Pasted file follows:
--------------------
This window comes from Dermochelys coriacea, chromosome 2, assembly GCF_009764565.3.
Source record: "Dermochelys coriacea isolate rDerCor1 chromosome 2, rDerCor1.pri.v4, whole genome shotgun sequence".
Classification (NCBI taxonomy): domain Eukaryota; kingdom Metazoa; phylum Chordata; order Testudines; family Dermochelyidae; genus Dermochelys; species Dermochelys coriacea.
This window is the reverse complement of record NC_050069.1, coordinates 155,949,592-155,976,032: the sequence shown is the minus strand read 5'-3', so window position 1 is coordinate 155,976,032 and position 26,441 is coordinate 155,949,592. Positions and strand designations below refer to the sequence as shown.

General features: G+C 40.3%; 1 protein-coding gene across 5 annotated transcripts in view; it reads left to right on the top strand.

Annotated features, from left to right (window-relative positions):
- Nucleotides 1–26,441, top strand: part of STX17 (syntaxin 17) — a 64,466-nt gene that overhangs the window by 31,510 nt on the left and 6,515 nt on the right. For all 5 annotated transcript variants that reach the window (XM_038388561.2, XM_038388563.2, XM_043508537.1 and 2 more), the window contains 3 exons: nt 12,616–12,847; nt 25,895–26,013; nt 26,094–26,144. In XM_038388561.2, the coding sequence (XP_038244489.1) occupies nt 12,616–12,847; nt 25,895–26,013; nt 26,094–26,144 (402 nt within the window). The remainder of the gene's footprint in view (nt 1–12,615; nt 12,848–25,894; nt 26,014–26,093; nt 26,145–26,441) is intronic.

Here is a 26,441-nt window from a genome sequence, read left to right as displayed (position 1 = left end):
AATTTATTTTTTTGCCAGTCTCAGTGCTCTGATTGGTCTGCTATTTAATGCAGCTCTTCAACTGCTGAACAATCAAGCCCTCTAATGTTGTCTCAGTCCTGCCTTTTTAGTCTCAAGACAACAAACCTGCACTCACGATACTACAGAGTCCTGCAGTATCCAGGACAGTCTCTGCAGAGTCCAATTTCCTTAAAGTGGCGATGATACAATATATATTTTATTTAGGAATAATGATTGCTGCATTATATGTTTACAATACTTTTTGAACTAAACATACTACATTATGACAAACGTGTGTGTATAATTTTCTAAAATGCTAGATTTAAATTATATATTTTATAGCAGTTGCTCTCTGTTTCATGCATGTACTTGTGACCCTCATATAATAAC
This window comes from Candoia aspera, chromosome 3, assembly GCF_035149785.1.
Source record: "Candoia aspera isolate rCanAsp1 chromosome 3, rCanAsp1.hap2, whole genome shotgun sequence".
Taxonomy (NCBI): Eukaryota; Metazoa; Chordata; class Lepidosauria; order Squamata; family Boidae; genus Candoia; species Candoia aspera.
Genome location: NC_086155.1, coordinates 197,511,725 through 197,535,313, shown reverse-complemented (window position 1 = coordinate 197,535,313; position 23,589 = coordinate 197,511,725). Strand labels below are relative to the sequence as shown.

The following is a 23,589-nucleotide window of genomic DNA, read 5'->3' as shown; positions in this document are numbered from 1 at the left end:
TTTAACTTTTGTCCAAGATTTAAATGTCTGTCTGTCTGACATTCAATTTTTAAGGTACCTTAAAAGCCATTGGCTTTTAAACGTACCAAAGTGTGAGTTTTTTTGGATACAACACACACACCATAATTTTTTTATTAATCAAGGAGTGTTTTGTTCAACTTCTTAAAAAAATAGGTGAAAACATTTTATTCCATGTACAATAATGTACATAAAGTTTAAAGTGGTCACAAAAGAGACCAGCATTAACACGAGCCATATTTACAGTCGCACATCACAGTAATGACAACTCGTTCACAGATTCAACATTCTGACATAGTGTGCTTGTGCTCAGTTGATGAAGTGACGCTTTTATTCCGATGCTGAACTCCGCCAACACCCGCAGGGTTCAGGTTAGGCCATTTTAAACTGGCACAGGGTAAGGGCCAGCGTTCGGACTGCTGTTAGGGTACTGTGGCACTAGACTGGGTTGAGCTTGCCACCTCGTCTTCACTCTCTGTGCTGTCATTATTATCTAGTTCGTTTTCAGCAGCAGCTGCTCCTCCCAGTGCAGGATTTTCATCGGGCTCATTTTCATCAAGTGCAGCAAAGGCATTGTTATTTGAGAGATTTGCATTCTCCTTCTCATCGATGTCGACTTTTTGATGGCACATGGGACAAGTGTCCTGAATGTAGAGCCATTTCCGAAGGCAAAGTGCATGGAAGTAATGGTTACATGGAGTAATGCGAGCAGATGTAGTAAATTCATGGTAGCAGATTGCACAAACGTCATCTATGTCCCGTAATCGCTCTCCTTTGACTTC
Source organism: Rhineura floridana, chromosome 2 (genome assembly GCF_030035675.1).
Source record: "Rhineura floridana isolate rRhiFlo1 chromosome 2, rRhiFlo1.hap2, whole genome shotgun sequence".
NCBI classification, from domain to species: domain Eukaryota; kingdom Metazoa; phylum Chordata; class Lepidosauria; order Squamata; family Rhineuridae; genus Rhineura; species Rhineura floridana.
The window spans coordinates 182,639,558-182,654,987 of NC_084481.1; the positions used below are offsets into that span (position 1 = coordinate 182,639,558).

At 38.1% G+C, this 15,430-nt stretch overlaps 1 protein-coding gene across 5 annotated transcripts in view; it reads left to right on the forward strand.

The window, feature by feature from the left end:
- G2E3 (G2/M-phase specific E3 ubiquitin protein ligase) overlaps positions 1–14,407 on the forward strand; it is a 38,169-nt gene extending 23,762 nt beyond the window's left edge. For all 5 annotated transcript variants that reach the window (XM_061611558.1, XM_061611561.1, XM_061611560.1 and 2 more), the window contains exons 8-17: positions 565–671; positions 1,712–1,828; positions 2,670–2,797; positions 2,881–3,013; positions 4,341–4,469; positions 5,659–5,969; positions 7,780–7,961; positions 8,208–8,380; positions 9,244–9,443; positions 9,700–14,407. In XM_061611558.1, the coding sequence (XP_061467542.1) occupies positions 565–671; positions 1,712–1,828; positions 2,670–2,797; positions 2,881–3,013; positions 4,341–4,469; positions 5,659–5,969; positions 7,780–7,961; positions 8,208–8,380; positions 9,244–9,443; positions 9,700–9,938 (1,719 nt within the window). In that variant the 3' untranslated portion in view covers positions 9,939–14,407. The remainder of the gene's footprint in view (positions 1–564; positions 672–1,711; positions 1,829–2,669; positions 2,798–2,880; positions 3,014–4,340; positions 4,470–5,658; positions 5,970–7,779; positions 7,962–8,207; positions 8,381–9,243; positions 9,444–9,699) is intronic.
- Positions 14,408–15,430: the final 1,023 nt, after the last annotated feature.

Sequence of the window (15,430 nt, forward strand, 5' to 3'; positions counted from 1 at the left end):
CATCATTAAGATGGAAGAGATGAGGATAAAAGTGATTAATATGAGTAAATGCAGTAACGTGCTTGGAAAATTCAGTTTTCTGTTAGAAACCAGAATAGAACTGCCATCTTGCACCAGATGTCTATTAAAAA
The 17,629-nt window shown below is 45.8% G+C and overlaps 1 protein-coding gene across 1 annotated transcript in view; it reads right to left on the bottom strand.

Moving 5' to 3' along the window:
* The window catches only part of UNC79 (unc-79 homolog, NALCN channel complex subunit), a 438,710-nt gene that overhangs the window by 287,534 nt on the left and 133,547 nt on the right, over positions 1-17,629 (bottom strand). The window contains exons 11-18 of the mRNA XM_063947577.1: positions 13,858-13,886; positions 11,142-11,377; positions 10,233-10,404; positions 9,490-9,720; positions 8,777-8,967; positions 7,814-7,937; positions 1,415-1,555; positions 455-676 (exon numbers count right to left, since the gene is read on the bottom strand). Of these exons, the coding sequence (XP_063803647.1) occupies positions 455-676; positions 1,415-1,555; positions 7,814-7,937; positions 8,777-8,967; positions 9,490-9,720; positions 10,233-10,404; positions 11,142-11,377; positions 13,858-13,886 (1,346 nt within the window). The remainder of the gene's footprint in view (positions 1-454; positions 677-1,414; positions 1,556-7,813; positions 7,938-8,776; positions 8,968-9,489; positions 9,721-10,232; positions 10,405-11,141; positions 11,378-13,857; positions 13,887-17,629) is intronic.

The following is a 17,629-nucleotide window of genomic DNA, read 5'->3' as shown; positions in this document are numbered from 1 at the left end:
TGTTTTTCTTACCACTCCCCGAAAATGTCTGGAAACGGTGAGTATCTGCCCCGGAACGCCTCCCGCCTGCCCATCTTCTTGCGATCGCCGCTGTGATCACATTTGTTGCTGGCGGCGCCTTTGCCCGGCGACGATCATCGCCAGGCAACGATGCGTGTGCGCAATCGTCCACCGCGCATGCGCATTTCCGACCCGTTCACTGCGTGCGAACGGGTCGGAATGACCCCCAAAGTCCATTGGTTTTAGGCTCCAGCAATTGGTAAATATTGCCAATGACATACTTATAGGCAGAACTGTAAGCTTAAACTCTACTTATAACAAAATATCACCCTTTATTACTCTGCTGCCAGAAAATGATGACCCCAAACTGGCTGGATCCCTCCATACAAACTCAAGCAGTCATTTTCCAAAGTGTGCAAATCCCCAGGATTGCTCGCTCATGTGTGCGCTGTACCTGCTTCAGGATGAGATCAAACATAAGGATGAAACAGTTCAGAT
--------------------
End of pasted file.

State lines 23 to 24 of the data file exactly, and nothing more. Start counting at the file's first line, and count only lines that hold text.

- Positions 14,408–15,430: the final 1,023 nt, after the last annotated feature.

Sequence of the window (15,430 nt, forward strand, 5' to 3'; positions counted from 1 at the left end):